The appellant then preferred miscellaneous application in the appeals that were already disposed of seeking rectification of the order of the Tribunal dated 12.7.2002. The appellant did not raise any dispute about it being the ‘assessee in default’ and also raised no objection as regards the levy of interest under Section 201 (1A) of the Act. The grievance of the appellant was that its alternative contention that the warehouser has been assessed on its income and the tax due has been recovered from it by the department and therefore, no further tax could have been collected from the appellant has not been considered by the Tribunal in its order dated 12.7.2002. The contention was that since the tax to be recovered by the department on the income has already been paid by the assessee, no further tax should be recovered from the appellant on the same income. The Tribunal vide its order dated 13.9.2004 allowed the application on the ground that the alternative contention of the appellant has not been considered while disposing of the appeal. The contention was specifically raised in Ground No. 7 of the memorandum of appeal. The Tribunal accordingly held, to that extent, there is a mistake apparent on the face of record and, therefore, constitutes a rectifiable mistake under Section 254 (2) of the Act. The Tribunal accordingly recalled its earlier order dated 12.7.2002 for the limited purpose of taking up the particular ground raised in Ground No. 7 in the memorandum of appeal. This order directing the reopening of the matter has attained its finality. The department did not challenge the said order.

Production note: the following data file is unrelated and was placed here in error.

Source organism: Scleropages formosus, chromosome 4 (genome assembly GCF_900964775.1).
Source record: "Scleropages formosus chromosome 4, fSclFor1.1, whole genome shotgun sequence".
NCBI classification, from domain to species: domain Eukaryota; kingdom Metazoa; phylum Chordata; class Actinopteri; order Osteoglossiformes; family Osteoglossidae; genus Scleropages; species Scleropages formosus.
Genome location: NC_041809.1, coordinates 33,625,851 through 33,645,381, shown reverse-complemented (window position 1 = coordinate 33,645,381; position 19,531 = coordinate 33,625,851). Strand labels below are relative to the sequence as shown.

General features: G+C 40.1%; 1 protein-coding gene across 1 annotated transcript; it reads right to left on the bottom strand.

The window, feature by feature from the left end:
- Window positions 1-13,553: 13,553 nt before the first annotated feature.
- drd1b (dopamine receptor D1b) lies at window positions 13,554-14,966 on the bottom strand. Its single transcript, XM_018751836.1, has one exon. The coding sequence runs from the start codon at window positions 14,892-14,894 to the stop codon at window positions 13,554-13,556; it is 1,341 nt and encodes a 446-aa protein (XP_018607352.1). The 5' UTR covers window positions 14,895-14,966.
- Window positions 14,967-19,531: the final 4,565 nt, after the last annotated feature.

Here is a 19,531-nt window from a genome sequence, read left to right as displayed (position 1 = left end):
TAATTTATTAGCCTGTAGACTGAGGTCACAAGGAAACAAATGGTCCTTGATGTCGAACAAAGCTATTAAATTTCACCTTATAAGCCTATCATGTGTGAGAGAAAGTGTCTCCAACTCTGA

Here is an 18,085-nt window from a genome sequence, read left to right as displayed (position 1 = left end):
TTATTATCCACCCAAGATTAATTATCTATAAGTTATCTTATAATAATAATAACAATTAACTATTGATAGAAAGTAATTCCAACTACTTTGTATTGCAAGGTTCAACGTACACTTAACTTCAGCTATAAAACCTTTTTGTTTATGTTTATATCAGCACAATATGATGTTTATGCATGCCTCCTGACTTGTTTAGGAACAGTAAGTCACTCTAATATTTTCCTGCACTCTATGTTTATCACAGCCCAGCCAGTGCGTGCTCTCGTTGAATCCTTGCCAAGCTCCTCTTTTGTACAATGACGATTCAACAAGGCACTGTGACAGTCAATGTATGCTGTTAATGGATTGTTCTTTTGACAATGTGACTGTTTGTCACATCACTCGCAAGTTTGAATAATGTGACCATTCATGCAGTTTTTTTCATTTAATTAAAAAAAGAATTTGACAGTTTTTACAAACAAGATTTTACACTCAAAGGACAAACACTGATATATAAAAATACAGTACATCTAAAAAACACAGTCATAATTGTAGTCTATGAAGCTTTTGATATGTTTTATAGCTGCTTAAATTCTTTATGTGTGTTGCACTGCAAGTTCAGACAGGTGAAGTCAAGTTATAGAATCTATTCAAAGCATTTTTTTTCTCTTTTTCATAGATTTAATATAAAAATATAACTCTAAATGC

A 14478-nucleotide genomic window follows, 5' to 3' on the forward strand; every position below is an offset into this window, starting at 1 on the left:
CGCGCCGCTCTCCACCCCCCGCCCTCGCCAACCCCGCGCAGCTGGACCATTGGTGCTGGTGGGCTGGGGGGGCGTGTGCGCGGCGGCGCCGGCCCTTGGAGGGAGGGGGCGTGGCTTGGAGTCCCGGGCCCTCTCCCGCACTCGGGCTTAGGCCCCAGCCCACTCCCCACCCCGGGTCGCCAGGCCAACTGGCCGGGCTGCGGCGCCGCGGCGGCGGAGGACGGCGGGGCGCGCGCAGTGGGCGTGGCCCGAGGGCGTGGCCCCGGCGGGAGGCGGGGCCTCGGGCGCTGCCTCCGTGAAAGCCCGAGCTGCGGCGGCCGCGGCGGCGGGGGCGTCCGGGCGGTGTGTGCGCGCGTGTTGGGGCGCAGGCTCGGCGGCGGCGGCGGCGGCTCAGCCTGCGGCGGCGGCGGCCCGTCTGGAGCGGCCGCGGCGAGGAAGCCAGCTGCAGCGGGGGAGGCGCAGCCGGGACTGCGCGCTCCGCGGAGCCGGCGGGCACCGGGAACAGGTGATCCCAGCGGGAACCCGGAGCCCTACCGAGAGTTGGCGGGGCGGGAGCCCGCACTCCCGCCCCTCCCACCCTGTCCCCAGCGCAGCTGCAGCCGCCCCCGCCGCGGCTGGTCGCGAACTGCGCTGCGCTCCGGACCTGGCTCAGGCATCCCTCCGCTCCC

The Tribunal upon rehearing the appeal held that though the appellant-assessee was rightly held to be an ‘assessee in default’, there could be no recovery of the tax alleged to be in default once again from the appellant considering that Pradeep Oil Corporation had already paid taxes on the amount received from the appellant.

The department conceded before the Tribunal that the recovery could not once again be made from the tax deductor where the payee included the income on which tax was alleged to have been short deducted in its taxable income and paid taxes thereon. There is no dispute whatsoever that Pradeep Oil Corporation had already paid the taxes due on its income received from the appellant and had received refund from the tax department.

But the High Court concluded that Tribunal could not have reopened the matter for any further hearing as the appeal filed by the appellant was dismissed by the High Court on 21.5.2004; the point based on Ground No. 7 was not taken up in the appeal preferred by the appellant in the High Court.

The matter is in the Supreme Court. The Apex Court observed,

1. the order passed by the Tribunal to reopen the matter for further hearing as regards ground No. 7 has attained its finality.

2. In the circumstances, the High Court could not have interfered with the final order passed by the Income-tax Appellate Tribunal.

3. The Board circular declares “no demand visualized under Section 201 (1) of t
he Income- tax Act should be enforced after the tax deductor has satisfied the officer-in-charge of TDS, that taxes due have been paid by the deductee-assessee. However, this will not alter the liability to charge interest under Section 201 (1A) of the Act till the date of payment of taxes by the deductee-assessee or the liability for penalty under Section 271C of the Income-tax Act.

4. In the instant case, the appellant had paid the interest under Section 201 (1A) of the Act and there is no dispute that the tax due had been paid by deductee- assessee (M/s Pradeep Oil Corporation) .

5. In the circumstances, it is not necessary to go in detail as to whether the Tribunal could have at all reopened the appeal to rectify the error apparent on the face of the record.

So the impugned order of the High Court is set aside.